The Petroleum Plateau  

Posted by Big Gav

Adjusting Hubbert's Peak to match reality.

This article suggests we have two options - War or Powerdown. Powerdown means planning a transition to a lower energy usage future (and supports the "globalisation is dead" theory).

As usual, the greatest obstacle to the Powerdown plan is the US.

So: how can the US be brought on board Plan Powerdown?

The simplest solution would be for a change of policy to come from within America itself. However, the neoconservatives in the current administration have taken charge of the executive, legislative, and judicial branches of government. They are also rebuilding the military and intelligence bureaucracies to suit their own ideology (though not without some little-publicized resistance to their efforts). Moreover, there is evidence to suggest that the 2004 national elections will be illegally manipulated via unsupervised computer voting machines. While it is true that there is a division among ruling elites between the neocons on one hand and the internationalist wing of the business community on the other (the latter was much happier with Clinton), the neocons - for all their delusionality about diplomacy and geopolitics - are masters at gaining and maintaining power. Even the internationalist money masters may have difficulty ousting them. Thus there is currently no power base in American society that appears capable of successfully challenging the Plan-War neocons.


The article also discusses "thermal depolymerization" (recently discussed in a Discover article). While this is a good thing, it just helps manage decline rather than being the solution to the problem.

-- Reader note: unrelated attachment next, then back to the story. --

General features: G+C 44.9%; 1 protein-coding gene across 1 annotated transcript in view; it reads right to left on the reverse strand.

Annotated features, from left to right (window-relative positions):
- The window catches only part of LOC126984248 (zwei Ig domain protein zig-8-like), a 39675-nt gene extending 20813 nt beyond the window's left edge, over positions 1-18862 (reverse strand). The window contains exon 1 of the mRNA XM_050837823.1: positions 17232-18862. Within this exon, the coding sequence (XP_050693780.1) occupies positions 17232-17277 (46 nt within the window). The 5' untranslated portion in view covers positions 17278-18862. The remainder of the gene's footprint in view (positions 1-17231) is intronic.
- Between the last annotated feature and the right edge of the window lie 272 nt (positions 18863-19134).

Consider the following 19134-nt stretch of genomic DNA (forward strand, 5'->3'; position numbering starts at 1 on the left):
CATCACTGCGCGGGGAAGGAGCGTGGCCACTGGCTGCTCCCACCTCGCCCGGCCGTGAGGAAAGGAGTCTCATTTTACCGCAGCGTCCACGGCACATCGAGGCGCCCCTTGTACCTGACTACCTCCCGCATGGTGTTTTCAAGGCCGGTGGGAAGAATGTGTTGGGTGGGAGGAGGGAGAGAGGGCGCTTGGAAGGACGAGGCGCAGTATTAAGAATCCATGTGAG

Whatever comes out of the process will inevitably carry less useful energy than what went into the process (this is necessitated by the laws of thermodynamics). True, what goes in is likely to be stuff that, for the most part, would otherwise just end up in a landfill, so there is an overall gain in energy efficiency for the society. However, most of that "waste" input (including plastics, tires, and turkey guts) is stuff produced using high-grade energy from fossil fuels (e.g., tractors burning diesel fuel, plastics made and transported using oil). Thus as there is less "virgin" petroleum available to do work in society, there will be less "waste" available to be transformed into depolymerized oil. The latter will help slow the depletion process (again, there will greater energy efficiency for the society), but over the long haul it cannot overcome the downward momentum of overall net energy availability.

Pickens on Oil Peak  

Posted by Big Gav

Even T Boone Pickens is a believer.

BP Head Says Peak Oil A Myth  

Posted by Big Gav

Its not often you see an executive trying to talk prices in their industry down.

After months of soaring crude oil prices, BP, the world's second-biggest oil company, has reported a 43 per cent rise in third-quarter profit and forecast that prices will stay above $US30 a barrel, and possibly higher, for years to come.